And clearly the existing limitation is a pain in the ass, or else services that "unroll" multi-tweet text wouldn't exist. The limitation is completely arbitrary and clearly not entirely helpful, so a request to lift it is entirely reasonable.
Well, if you can compose multiple Twitter messages into a long one, the limitation is kind of just half there.
Each having a low limit, or one having a low limit makes for specific conversation dynamics.
Long form, or free form is a different thing.
Equating them is over simplifying both the request and dynamics in play.
This discussion reminds me of when Instagram stopped enforcing that all pictures be square, a (mostly) ideological limit that made using the service harder.
PS: I can't tell, because I have no idea what people see in Twitter in the first place.
For example, massive salt diapirs (think of them as giant, mountain sized fingers) 5-15 miles beneath the earth's surface are gradually squeezed, like a fluid, moving upwards and fracturing rock (and chalk) above, creating porosity and permeability necessary for oil production.
> It has been observed, again, that the abundance of Globigerinae, in proportion to other organisms, of like kind, increases with the depth of the sea; and that deep-water Globigerinae are larger than those which live in shallower parts of the sea; and such facts negative the supposition that these organisms have been swept by currents from the shallows into the deeps of the Atlantic.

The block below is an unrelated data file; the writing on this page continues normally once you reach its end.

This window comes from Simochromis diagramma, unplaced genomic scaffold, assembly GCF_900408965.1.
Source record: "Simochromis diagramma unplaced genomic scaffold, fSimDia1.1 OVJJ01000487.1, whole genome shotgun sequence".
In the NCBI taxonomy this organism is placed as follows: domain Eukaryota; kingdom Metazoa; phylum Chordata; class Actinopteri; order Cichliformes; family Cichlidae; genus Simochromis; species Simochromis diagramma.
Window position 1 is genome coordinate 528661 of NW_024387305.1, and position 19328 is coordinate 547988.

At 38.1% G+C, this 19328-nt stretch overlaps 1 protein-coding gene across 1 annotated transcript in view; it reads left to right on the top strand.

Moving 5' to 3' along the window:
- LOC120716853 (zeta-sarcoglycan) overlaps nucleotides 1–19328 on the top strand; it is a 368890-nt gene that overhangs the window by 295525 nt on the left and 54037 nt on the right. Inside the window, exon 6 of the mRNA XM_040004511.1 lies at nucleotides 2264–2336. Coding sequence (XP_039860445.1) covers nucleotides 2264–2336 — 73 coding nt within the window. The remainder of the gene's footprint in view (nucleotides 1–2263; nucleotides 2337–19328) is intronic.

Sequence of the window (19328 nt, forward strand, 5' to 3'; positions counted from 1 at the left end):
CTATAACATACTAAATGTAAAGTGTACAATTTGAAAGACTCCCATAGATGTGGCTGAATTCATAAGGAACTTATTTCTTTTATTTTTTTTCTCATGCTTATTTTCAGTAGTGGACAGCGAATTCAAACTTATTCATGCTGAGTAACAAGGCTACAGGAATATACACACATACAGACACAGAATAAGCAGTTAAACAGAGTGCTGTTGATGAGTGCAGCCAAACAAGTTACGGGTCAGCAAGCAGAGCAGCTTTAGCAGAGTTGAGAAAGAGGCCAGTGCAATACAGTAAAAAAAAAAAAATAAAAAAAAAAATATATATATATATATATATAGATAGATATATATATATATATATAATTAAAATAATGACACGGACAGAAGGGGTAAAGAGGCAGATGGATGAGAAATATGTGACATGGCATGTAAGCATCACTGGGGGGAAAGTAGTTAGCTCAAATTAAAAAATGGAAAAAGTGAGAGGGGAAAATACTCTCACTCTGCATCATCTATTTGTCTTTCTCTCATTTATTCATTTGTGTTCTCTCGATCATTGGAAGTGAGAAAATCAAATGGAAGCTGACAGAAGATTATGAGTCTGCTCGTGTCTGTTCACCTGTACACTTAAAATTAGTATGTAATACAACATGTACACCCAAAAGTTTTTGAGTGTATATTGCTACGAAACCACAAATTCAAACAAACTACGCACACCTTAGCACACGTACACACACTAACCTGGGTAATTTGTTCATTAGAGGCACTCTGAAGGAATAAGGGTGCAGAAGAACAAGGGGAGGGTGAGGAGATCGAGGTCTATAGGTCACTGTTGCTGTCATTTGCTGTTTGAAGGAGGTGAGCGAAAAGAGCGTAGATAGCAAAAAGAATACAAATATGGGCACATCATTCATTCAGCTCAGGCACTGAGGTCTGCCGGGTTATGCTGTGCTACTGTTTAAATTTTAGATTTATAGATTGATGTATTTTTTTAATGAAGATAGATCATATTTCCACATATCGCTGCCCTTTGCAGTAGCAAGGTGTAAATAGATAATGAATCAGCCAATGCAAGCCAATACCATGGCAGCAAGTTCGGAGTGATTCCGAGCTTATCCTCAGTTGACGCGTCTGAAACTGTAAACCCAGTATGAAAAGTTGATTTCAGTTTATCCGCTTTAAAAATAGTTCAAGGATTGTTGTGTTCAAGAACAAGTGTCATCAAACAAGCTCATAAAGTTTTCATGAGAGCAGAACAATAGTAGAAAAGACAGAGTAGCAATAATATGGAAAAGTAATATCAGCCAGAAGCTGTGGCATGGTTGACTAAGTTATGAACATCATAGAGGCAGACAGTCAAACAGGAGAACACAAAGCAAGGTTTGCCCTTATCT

> It therefore seems to be hardly doubtful that these wonderful creatures live and die at the depths in which they are found.
> However, the important points for us are, that the living Globigerinae are exclusively marine animals, the skeletons of which abound at the bottom of deep seas; and that there is not a shadow of reason for believing that the habits of the Globigerinae of the chalk differed from those of the existing species. But if this be true, there is no escaping the conclusion that the chalk itself is the dried mud of an ancient deep sea.
> Only tangentially relevant, but I love the fact that sand from Normandy still consists of up to 4% microscopic war materiel from WWII.
edit: It's very hard for people to admit we really don't know, is what I am trying to say. I mean that's the real definition of chance, we don't know for certain. Whereas, if there is more to the field theories, more than ether, I'd really like to know, but I'm not holding my breath. Between measurement uncertainty and observer uncertainty, the models will remain just that.
Removing the Beamsplitter (BSA) would only remove the ability to correlate the measurements, so how do you know that there are actually no instances of Gaussian distribution happening already at the origin, which would cause the fork at the splitter (instead of information traveling back in time, for example)?
> observation, experiment and theory
we agree on the observation and theory parts. The predictive power of the theory for experiments is duly noted, but here the object under scrutiny is way bigger than a single atom. Whereas the science around the materials used, crystallography to begin with, is way above my grade.
The language in the paper caused me a bit of trouble: "It is easy to see ...", "at the same time", "a quantum".
And then the simulation only has to be detailed enough to provide you with a reasonably-plausible answer. As soon as you stop looking, the algorithm can just strip out the detail.
This trick isn't even that hard, graphics processors do it all the time.